Coalition Joint Task Force Phoenix
Coalition Joint Task Force PHOENIX executes a broad-based training, mentoring, and assistance program in order to enable the Afghanistan National Army (ANA) to field a mission-ready Central Corps NLT June 2004.
Comprised of National Guard units from more than 20 states, along with the Oklahoma National Guard's 45th Infantry Brigade Headquarters, and contingents from seven different countries, the Task Force Phoenix mission is to train the Afghan National Army, which will contribute to stability of the country and help prevent the re-emergence of terrorism.
CJTF Phoenix and OMC-A will accomplish its mission by assisting the ANA in areas ranging from recruiting to combat operations. The road map we're using to build this Army has many different intersections. It begins with a recruiting effort that spans Afghanistan. New recruits are assigned to ANA Kandak's (battalions) when they in-process at their recruiting station. New recruits begin their service at the Kabul Military High School where they undergo a MEPPs like processing. After a week of orientation they report to the Kabul Military Training Center (KMTC). KMTC offers basic training, NCO course and officer's course. A Kandak consist of approximately 750-800 soldiers. Upon arrival to KMTC soldiers are broken into enlisted basic training, the NCO course and the officer's course. Towards the end of the Kandak's training the NCO's and officers will re-join their Kandak before graduation and assignment to an ANA Corps (division) unit.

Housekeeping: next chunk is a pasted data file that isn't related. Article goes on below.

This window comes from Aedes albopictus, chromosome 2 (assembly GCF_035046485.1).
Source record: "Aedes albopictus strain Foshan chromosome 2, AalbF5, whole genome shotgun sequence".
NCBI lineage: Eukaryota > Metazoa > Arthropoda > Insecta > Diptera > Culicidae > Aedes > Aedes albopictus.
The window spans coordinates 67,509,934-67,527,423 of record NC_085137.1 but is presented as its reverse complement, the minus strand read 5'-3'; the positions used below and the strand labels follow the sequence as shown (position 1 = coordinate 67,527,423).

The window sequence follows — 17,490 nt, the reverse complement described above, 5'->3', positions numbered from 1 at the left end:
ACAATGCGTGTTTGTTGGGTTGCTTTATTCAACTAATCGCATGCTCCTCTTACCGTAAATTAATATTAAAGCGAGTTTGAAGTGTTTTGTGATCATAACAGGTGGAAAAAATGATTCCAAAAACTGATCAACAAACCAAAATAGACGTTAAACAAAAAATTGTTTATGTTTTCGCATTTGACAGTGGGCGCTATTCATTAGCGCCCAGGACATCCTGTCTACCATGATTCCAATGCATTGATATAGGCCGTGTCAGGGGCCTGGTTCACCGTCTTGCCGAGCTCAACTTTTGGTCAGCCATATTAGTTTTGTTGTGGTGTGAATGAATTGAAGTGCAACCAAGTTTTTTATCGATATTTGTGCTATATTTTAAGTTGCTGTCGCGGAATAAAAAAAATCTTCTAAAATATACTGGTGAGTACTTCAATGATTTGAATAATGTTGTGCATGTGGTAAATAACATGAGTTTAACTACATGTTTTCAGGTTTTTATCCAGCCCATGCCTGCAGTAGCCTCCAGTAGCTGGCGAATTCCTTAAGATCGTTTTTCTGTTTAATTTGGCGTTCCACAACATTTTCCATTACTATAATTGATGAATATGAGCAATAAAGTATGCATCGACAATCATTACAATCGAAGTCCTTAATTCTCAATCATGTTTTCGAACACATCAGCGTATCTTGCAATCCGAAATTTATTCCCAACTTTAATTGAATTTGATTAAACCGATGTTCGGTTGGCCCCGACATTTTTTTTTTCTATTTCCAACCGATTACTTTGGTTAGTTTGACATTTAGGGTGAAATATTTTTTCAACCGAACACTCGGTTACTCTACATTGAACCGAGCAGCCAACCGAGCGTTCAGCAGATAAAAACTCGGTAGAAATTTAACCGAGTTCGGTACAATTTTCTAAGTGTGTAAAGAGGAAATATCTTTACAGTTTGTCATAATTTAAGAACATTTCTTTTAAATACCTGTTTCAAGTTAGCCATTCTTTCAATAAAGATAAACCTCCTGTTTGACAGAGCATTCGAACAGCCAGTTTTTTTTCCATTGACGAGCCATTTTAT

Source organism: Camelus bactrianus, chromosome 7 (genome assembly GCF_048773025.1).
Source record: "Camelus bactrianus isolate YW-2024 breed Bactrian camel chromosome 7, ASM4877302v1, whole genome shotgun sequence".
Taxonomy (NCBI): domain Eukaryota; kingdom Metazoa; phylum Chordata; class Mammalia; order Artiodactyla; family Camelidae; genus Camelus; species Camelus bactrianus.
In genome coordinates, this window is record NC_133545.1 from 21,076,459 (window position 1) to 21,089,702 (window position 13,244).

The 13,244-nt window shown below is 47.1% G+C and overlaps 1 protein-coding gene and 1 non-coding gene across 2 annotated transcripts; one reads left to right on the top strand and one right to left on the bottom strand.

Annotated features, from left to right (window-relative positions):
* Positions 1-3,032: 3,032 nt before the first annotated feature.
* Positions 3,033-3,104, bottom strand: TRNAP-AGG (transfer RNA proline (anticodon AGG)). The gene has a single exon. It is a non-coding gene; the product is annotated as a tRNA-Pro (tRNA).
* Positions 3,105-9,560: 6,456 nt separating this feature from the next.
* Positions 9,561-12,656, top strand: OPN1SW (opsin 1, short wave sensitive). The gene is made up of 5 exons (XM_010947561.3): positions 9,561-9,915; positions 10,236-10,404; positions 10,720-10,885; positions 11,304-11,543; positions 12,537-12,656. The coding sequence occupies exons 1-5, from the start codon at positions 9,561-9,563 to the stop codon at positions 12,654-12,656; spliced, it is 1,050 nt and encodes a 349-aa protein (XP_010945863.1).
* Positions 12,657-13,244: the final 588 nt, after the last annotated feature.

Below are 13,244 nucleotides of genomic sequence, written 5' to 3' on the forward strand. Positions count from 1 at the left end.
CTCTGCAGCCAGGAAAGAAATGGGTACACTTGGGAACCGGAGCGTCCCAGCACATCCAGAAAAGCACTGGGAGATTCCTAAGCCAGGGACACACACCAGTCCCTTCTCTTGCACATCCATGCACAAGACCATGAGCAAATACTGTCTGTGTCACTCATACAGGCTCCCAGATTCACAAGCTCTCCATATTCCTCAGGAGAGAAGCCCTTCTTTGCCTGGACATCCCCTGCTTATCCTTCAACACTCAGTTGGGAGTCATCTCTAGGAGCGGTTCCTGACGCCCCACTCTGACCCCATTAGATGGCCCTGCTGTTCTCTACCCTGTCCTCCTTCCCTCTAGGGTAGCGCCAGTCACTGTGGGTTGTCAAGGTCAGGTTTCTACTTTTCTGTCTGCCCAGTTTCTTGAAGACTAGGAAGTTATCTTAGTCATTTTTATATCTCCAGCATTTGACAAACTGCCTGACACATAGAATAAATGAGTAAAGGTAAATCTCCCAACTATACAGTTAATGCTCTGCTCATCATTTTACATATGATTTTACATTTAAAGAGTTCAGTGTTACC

KMTC's basic training cadre is made up of ANA drill instructors The US provides mentors for their DI's. The NCO course is currently supervised by the UK's Gurkha Rifles. The NCO course is divided into three categories. First, the basic NCO course is now taught by ANA senior NCO's. Second, the senior sergeants course is currently led by the Gurkha's and third is the Combat Leaders Course (CLC). The CLC is comprised of both NCO's and officers that have completed their basic course. The officer basic course at KMTC is currently supervised by the French. The French are also in the process of building a CGSC facility in central Kabul for senior officers. The current projected completion of the CGSC facility is scheduled for late February.
After a Kandak completes its basic course at KMTC it will be assigned to a corps. Central Corps headquarters is located at Pol-e-Charki Both 2nd and 3rd brigade barracks are currently under construction here also. The ANA 1st BDE is located at the Palace and provides security for the Palace as an additional tasking. 1st BDE will soon move to Dar-ol-Aman barracks in south Kabul.
Now, how do the embedded training teams (ETT) fit into all of this? The ETT's are divided into four groups. The first are the Training Assistance Group (TAG), second are the Central Corps Assistance Group (CCAG), third are the BDE training teams (BTT), and the fourth are Mobile Training Teams (MTT).